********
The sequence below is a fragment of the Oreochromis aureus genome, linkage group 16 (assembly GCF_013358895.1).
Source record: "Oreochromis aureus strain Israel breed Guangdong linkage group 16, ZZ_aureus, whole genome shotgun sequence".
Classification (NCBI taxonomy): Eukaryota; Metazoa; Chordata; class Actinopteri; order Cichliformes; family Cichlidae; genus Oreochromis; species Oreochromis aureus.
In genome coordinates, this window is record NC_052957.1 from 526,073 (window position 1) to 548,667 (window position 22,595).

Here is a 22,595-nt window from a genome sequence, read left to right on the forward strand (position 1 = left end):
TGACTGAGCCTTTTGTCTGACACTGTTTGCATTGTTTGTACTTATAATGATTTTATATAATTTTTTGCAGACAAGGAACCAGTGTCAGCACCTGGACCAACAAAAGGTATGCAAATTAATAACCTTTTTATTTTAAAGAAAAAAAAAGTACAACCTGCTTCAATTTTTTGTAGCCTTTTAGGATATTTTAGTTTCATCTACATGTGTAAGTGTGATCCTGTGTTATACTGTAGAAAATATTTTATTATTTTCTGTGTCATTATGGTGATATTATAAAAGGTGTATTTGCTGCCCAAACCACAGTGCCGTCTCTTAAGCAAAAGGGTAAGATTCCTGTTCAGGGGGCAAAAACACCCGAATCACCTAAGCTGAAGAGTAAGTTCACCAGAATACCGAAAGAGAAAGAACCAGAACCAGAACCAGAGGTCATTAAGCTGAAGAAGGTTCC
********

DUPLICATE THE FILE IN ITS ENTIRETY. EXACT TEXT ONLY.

The sequence below is a fragment of the Oreochromis aureus genome, linkage group 16 (assembly GCF_013358895.1).
Source record: "Oreochromis aureus strain Israel breed Guangdong linkage group 16, ZZ_aureus, whole genome shotgun sequence".
Classification (NCBI taxonomy): Eukaryota; Metazoa; Chordata; class Actinopteri; order Cichliformes; family Cichlidae; genus Oreochromis; species Oreochromis aureus.
In genome coordinates, this window is record NC_052957.1 from 526,073 (window position 1) to 548,667 (window position 22,595).

Here is a 22,595-nt window from a genome sequence, read left to right on the forward strand (position 1 = left end):
TGACTGAGCCTTTTGTCTGACACTGTTTGCATTGTTTGTACTTATAATGATTTTATATAATTTTTTGCAGACAAGGAACCAGTGTCAGCACCTGGACCAACAAAAGGTATGCAAATTAATAACCTTTTTATTTTAAAGAAAAAAAAAGTACAACCTGCTTCAATTTTTTGTAGCCTTTTAGGATATTTTAGTTTCATCTACATGTGTAAGTGTGATCCTGTGTTATACTGTAGAAAATATTTTATTATTTTCTGTGTCATTATGGTGATATTATAAAAGGTGTATTTGCTGCCCAAACCACAGTGCCGTCTCTTAAGCAAAAGGGTAAGATTCCTGTTCAGGGGGCAAAAACACCCGAATCACCTAAGCTGAAGAGTAAGTTCACCAGAATACCGAAAGAGAAAGAACCAGAACCAGAACCAGAGGTCATTAAGCTGAAGAAGGTTCC